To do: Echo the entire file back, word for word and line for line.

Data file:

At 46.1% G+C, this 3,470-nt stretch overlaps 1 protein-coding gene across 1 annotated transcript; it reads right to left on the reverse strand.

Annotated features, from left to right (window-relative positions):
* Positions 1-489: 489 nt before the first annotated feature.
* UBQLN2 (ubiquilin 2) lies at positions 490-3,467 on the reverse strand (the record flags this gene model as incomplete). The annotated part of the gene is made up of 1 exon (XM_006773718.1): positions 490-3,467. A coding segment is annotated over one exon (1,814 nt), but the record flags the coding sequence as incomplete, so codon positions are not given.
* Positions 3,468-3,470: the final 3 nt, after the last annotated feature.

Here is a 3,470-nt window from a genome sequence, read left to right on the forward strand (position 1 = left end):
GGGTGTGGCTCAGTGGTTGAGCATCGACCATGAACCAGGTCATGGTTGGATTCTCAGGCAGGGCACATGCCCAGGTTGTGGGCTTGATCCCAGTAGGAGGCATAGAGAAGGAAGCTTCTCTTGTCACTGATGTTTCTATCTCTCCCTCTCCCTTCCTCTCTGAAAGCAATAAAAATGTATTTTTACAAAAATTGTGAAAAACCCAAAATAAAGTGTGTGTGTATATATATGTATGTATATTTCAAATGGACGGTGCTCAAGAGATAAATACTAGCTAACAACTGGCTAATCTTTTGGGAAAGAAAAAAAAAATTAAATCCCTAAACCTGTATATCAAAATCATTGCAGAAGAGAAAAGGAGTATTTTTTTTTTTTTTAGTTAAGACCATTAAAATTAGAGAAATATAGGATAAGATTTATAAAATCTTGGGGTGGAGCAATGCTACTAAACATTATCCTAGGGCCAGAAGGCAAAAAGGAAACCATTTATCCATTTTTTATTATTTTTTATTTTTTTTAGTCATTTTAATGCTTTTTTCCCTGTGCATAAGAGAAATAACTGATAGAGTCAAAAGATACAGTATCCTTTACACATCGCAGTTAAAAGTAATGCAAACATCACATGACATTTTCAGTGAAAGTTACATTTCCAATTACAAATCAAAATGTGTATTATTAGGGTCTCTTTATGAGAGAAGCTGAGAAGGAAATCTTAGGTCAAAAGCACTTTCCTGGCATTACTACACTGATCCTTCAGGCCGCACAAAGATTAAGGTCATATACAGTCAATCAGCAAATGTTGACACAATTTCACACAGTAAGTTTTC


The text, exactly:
At 46.1% G+C, this 3,470-nt stretch overlaps 1 protein-coding gene across 1 annotated transcript; it reads right to left on the reverse strand.

Annotated features, from left to right (window-relative positions):
* Positions 1-489: 489 nt before the first annotated feature.
* UBQLN2 (ubiquilin 2) lies at positions 490-3,467 on the reverse strand (the record flags this gene model as incomplete). The annotated part of the gene is made up of 1 exon (XM_006773718.1): positions 490-3,467. A coding segment is annotated over one exon (1,814 nt), but the record flags the coding sequence as incomplete, so codon positions are not given.
* Positions 3,468-3,470: the final 3 nt, after the last annotated feature.

Here is a 3,470-nt window from a genome sequence, read left to right on the forward strand (position 1 = left end):
GGGTGTGGCTCAGTGGTTGAGCATCGACCATGAACCAGGTCATGGTTGGATTCTCAGGCAGGGCACATGCCCAGGTTGTGGGCTTGATCCCAGTAGGAGGCATAGAGAAGGAAGCTTCTCTTGTCACTGATGTTTCTATCTCTCCCTCTCCCTTCCTCTCTGAAAGCAATAAAAATGTATTTTTACAAAAATTGTGAAAAACCCAAAATAAAGTGTGTGTGTATATATATGTATGTATATTTCAAATGGACGGTGCTCAAGAGATAAATACTAGCTAACAACTGGCTAATCTTTTGGGAAAGAAAAAAAAAATTAAATCCCTAAACCTGTATATCAAAATCATTGCAGAAGAGAAAAGGAGTATTTTTTTTTTTTTTAGTTAAGACCATTAAAATTAGAGAAATATAGGATAAGATTTATAAAATCTTGGGGTGGAGCAATGCTACTAAACATTATCCTAGGGCCAGAAGGCAAAAAGGAAACCATTTATCCATTTTTTATTATTTTTTATTTTTTTTAGTCATTTTAATGCTTTTTTCCCTGTGCATAAGAGAAATAACTGATAGAGTCAAAAGATACAGTATCCTTTACACATCGCAGTTAAAAGTAATGCAAACATCACATGACATTTTCAGTGAAAGTTACATTTCCAATTACAAATCAAAATGTGTATTATTAGGGTCTCTTTATGAGAGAAGCTGAGAAGGAAATCTTAGGTCAAAAGCACTTTCCTGGCATTACTACACTGATCCTTCAGGCCGCACAAAGATTAAGGTCATATACAGTCAATCAGCAAATGTTGACACAATTTCACACAGTAAGTTTTC